How long can you preserve a real pumpkin for?

Post Questions or Tips on Carving REAL Pumpkins
Post Reply
User avatar
mondola
A Happy Carver
A Happy Carver
Posts: 197
Joined: Sat Oct 30, 2010 4:35 pm

Sun Nov 04, 2012 1:01 pm

Hi there,

I've seen a few threads so far, offering advice.

This was the first year I have soaked my pumpkins. I soaked them in the sink for at least 2 hours with a squirt of bleach. They seemed to last a little longer.

Now I've read posts from Looney saying that they'd wrap and then soak them after display.

My question therefore is, how long can you get a pumpkin to last? What's the maximum?

Just wondering whether I can star a little earlier next time or not.
User avatar
Gretchy
Moderator
Moderator
Posts: 1136
Joined: Tue Dec 16, 2008 7:54 am
Gender: Female
Location: kankakee, il

Sun Nov 04, 2012 8:08 pm

This is the first year I have wrapped mine... and I have to say, it made all the difference in the world. I started carving for my display on the 22nd.. and I just decided that first pumpkin is done for today. So... that's 2 weeks... Now, I have to admit, I haven't wrapped them since Halloween night. Just been spraying/soaking here and there. The first few have mold on them, but not horrible, yet.
'Pumpkin Carvers Of The World, Unite And Take Over'
User avatar
mondola
A Happy Carver
A Happy Carver
Posts: 197
Joined: Sat Oct 30, 2010 4:35 pm

Mon Nov 05, 2012 7:05 am

Thanks for the response. To be honest, I have found that I am getting at least a week out of mine and all I did was soak them, albeit overnight in a sink full of water with a good squirt of bleach in there.

I started the Moshi Monsters ones on Monday of last week, and they are still not showing any hint of mould. The others I did I started Tuesday, and finished Friday, and even after display they are still in good condition.

I think based on this evidence, I should be able to start a lot earlier next year.

I burnt myself starting too early one year. Stoney had advised to use Lysol. I figured dettol spray would be exactly the same. I sprayed with that and shortly after smeared vaseline all over it, but something in the dettol spray really killed the pumpkin, much quicker than the ones I had not sprayed.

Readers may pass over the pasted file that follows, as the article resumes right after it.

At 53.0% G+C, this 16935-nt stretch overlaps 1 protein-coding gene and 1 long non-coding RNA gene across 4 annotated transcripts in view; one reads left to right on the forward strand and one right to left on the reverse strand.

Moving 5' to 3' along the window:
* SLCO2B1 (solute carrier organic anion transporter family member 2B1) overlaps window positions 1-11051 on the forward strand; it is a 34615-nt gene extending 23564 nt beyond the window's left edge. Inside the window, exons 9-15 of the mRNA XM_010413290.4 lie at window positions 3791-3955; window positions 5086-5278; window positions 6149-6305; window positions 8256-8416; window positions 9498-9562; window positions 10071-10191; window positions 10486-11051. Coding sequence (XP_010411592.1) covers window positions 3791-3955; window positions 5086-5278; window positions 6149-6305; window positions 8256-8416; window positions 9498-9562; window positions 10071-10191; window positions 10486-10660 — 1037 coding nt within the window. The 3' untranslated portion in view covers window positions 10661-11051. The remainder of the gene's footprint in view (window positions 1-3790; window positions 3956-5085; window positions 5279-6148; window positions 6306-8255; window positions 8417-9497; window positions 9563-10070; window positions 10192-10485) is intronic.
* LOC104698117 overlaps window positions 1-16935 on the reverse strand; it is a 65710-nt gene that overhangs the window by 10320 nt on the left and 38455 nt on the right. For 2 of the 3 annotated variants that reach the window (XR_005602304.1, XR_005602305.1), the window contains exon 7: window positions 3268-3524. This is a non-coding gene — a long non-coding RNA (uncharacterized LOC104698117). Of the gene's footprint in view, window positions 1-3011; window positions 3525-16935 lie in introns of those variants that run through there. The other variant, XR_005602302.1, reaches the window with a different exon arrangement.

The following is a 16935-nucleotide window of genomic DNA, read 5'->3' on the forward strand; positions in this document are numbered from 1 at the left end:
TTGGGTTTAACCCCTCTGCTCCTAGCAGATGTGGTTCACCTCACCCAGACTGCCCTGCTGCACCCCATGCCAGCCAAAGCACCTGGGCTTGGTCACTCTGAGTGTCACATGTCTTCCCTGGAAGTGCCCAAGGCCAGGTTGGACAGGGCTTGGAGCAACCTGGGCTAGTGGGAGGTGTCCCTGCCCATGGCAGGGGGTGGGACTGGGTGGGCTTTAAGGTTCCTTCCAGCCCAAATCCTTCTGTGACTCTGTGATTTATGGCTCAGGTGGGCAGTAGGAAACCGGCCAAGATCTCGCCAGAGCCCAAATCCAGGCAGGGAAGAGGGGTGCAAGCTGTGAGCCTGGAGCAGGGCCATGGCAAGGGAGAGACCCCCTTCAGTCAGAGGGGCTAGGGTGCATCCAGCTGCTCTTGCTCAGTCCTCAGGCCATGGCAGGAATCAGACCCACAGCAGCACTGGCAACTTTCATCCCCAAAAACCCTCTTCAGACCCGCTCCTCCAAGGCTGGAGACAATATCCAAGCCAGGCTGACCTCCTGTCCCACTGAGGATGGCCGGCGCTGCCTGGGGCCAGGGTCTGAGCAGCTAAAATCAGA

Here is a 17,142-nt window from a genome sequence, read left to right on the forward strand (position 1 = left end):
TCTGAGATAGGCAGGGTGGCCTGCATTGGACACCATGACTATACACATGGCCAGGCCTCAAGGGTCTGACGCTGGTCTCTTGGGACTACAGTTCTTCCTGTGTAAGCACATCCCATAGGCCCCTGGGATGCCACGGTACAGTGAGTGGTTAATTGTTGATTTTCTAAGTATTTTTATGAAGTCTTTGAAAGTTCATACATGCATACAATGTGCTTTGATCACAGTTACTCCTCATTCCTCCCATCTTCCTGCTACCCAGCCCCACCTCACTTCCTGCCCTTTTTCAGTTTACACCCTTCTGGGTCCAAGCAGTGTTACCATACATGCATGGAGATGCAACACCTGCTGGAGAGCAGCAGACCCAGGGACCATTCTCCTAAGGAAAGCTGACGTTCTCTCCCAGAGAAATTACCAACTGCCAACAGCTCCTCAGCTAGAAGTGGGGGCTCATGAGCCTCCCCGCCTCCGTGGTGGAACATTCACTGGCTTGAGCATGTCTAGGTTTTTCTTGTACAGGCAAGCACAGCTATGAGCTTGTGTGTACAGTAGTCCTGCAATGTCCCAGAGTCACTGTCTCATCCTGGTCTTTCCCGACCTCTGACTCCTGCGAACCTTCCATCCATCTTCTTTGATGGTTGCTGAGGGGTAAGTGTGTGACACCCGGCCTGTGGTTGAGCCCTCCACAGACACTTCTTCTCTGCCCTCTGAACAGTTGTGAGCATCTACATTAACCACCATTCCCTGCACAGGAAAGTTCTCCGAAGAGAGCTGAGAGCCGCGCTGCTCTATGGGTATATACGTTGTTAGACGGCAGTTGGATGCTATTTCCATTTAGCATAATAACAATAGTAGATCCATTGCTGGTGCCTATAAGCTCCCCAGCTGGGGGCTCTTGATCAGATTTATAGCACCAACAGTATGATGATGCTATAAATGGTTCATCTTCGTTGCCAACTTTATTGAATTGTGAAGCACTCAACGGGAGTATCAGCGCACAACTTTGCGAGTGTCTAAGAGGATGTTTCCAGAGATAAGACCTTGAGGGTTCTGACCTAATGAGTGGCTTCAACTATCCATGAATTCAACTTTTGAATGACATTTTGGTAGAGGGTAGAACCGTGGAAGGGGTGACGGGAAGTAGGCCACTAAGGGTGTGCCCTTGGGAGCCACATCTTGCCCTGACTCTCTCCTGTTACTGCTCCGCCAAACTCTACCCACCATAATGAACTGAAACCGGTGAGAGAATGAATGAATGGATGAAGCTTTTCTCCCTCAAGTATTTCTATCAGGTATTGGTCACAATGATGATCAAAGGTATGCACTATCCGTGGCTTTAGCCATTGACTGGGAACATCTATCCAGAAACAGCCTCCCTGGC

I had only started it a week before Hallowe'en, but it was already furry with 2 days to go.

As I could not get any other pumpkins to do a recarve (and I went round all the supermarkets in the early morning of 30th October), I had to display the furry carve. It was well rotten, but the fur was only inside.

Literally as soon as the last trick or treater had come, I had to throw the thing in the bin before it walked out of it's own accord !

LOL !

So I'm a it wary of starting too soon nowadays.
waleed345
Apprentice Carver
Apprentice Carver
Posts: 1
Joined: Sat Nov 01, 2014 2:34 am

Sat Nov 01, 2014 2:44 am

Hi all,

can anyone recommend a way to colour your shading on a real kin? I use a lightbulb to illuminate my kins and I want my shaded design to come out pink. Would a special type of paint work? or perhaps fruit juice? Has anyone tried this? Would appreciate any input. Thanks!
Last edited by waleed345 on Sat Nov 22, 2014 1:16 am, edited 1 time in total.
User avatar
cspeich
Supreme Carver
Supreme Carver
Posts: 564
Joined: Fri Sep 11, 2009 6:12 pm
Gender: Female
Location: Maryland
Contact:

Sat Nov 01, 2014 9:12 am

I've gotten pumpkins to last about 10 days just by soaking in plain water in a big plastic bin during the day and displaying at night. I'm not sure if the pumpkin just deteriorated on its own or if my daughter poured some of her bubbles into the bin the pumpkin was soaking in and that killed it.

I didn't do any bleach or wrapping or vaseline or anything. No mold. Pumpkin held its shape well.

Next year I plan to see how long I can keep a pumpkin going...but I may need to put a lock on bin to be sure my daughter doesn't "help". :!con_p_wink: That was my plan this year (I carved the pumpkin on Oct 2 and wondered if it would make it to Halloween) but....
Christie
GUS
Elite Carver
Elite Carver
Posts: 448
Joined: Sat Aug 21, 2010 9:16 am
Gender: Male
Location: CAMBRIDGE, ENGLAND (NOT MASS)

Sun Aug 23, 2015 1:04 pm

Old Post, however..

We tend to buy 5 litres of THICK bleach at a time.
We use the butler sink for soaking or a large dedicated black rubbish bin (new)
We have a squirt dispenser which is 25 ml per full pump drawn.